Prologues and Epilogues: the Before and After of Novels

Prologues and epilogues (or forewords and afterwords) appear to be similar in nature, but I have polar opinions about the two. I find prologues extremely to be useful plot devices, and epilogues to be a weak endings. You’d think I would either hate both or love both, but that is simple not the case.

Let us first take the prologue. I find it useful for several reasons:

Sometimes you simply can not sprinkle in necessary and backstory early enough in the first chapter. At least, not without infodumping. Indeed, using prologues is a way to fix infodumps. Instead of telling about the event, show the event in a prologue.

If your novel is starting slow and takes a while to get to the main plot or inciting event, one way to keep your readers interested is to use a prologue that foreshadows events to come. For example, the villain making plans. These types of prologues are like a promise. The reader now has a reason to keep reading: they know something is going to happen.

Deus ex Machina Fix-o-Matic
If an event appears suddenly and without prior hinting, usually you go back and add mentions of the characters or circumstances involved. However, this may not be possible, especially if it is supposed to be a surprise to the POV character. If the event is major and close to the beginning, a prologue may fix this. Certainly not a usual use for prologues.

Another unusual use for a prologue, and not one I would have immediately thought of, had I not been writing a series. During the gap between two of the books in my series, a character stews on certain emotions. I used a prologue to convey how this came to be so that it was not a complete surprise to my readers.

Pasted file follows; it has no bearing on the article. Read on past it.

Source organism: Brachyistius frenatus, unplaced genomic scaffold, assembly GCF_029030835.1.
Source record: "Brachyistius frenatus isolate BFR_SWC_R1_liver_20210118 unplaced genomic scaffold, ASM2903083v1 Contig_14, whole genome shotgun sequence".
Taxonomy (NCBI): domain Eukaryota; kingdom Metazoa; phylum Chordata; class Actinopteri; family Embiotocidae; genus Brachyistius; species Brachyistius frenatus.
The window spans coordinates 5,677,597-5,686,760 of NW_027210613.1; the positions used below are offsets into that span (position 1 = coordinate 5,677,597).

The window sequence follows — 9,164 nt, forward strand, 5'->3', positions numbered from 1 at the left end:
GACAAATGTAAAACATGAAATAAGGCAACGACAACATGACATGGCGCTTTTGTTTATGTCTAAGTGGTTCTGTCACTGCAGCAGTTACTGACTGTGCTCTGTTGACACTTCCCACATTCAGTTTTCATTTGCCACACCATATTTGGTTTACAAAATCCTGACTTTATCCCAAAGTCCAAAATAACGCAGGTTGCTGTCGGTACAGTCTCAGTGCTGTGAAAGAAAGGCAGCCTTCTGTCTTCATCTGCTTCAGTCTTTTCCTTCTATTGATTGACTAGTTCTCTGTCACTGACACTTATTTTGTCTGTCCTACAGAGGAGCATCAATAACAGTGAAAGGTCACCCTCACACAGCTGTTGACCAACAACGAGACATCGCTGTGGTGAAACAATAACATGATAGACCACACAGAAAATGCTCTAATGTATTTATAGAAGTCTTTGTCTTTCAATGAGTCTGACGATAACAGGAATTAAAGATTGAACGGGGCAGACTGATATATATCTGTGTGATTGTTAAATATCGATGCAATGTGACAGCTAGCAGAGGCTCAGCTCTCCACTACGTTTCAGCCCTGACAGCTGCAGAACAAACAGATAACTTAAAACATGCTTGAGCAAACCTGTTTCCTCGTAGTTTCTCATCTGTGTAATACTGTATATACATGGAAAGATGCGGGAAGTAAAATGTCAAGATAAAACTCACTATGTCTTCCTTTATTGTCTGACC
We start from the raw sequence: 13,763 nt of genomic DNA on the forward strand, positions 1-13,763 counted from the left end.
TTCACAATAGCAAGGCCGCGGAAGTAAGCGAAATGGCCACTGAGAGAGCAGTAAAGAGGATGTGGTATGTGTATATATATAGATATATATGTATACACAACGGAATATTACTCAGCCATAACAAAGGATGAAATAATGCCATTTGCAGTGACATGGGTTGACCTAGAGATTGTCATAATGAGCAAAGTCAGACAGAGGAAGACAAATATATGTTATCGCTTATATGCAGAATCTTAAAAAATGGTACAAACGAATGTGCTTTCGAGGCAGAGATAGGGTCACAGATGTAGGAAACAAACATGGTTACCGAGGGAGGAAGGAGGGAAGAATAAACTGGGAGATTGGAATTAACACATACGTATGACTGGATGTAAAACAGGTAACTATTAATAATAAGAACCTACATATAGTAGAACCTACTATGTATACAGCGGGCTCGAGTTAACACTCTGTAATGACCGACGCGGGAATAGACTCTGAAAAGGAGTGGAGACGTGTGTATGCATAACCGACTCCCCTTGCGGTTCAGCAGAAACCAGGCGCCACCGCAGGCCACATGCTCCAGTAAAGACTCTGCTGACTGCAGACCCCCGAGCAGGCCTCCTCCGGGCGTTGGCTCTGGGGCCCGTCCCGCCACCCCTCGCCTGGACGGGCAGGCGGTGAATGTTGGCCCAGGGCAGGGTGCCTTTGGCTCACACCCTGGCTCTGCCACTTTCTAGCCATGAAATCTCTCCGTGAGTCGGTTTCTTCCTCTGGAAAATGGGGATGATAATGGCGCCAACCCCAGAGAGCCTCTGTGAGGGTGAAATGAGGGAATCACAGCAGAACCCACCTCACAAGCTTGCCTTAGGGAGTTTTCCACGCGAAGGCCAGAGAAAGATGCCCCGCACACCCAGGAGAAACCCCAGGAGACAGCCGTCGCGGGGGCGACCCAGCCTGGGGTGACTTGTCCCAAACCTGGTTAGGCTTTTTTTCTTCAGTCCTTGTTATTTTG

Before I move on to epilogues, I have to mention I have a fetish for stylized prologues. They add spice and say, “This is unusual and different.” While I generally write single POV, first person, past tense, I usually use a different set up for my prologues. I find present tense from a third person POV the best dynamic for my usual style. It feels fresh. Try experimenting writing prologues in different tenses and POV’s.

Epilogues annoy me. Sometimes, if I am really happy with the ending, I won’t read them. I know, it sounds odd. Don’t I want to know what happens to the characters after The End? Well, I do. But I don’t want it told to me under a little narrative titled “Epilogue.”

“The End” is powerful. The story is over. Done. Complete. An epilogue ruins this. When a story is finished, it should be finished, and not need an epilogue to tell the rest of it. In fact, epilogues can break the momentum and feel of the “actual” stories and therefore weaken the ending. If an ending is not meant to be read last, is it really an ending?

If there really is more to tell, if you are itching to show that Dick and Jane marry, hint at it. Hint at is strongly. Maybe they are even engaged at The End. If you simply can not convey the after story, let the readers decide for themselves how they want the “rest of the story” to be. We have the imagination.

I understand authors who want to write epilogues, I really do. It’s an urge to make sure everyone knows it all works out, an urge to make sure everyone gets it. As an author, you may have more history for these characters, and you want to show that. But we readers don’t need to know any more. In this case it’s an issue of “killing your darlings” to make the writing live.

And that is why prologues are useful and epilogues defeat their purpose. Do you use prologues or epilogues? Care to differ (or completely agree) with me?


About Kathrine Roid

I'm an science fiction and fantasy author living in Texas with an undead parakeet and teleporting cat. Think about that for a moment.

Posted on January 27, 2011, in On Writing and tagged , , . Bookmark the permalink. 7 Comments.

  1. I like prologues and epilogues. 🙂 They help in all ways. 🙂

  2. Abby aka PrincessoftheKing

    I’m big prologue fan. 😀 The prologue to my current story gives a ton of backstory, but not as an infodump.

    I have yet to decide my opinion about epilogues… I always read them, but they do kind of destroy that sense of “The End”.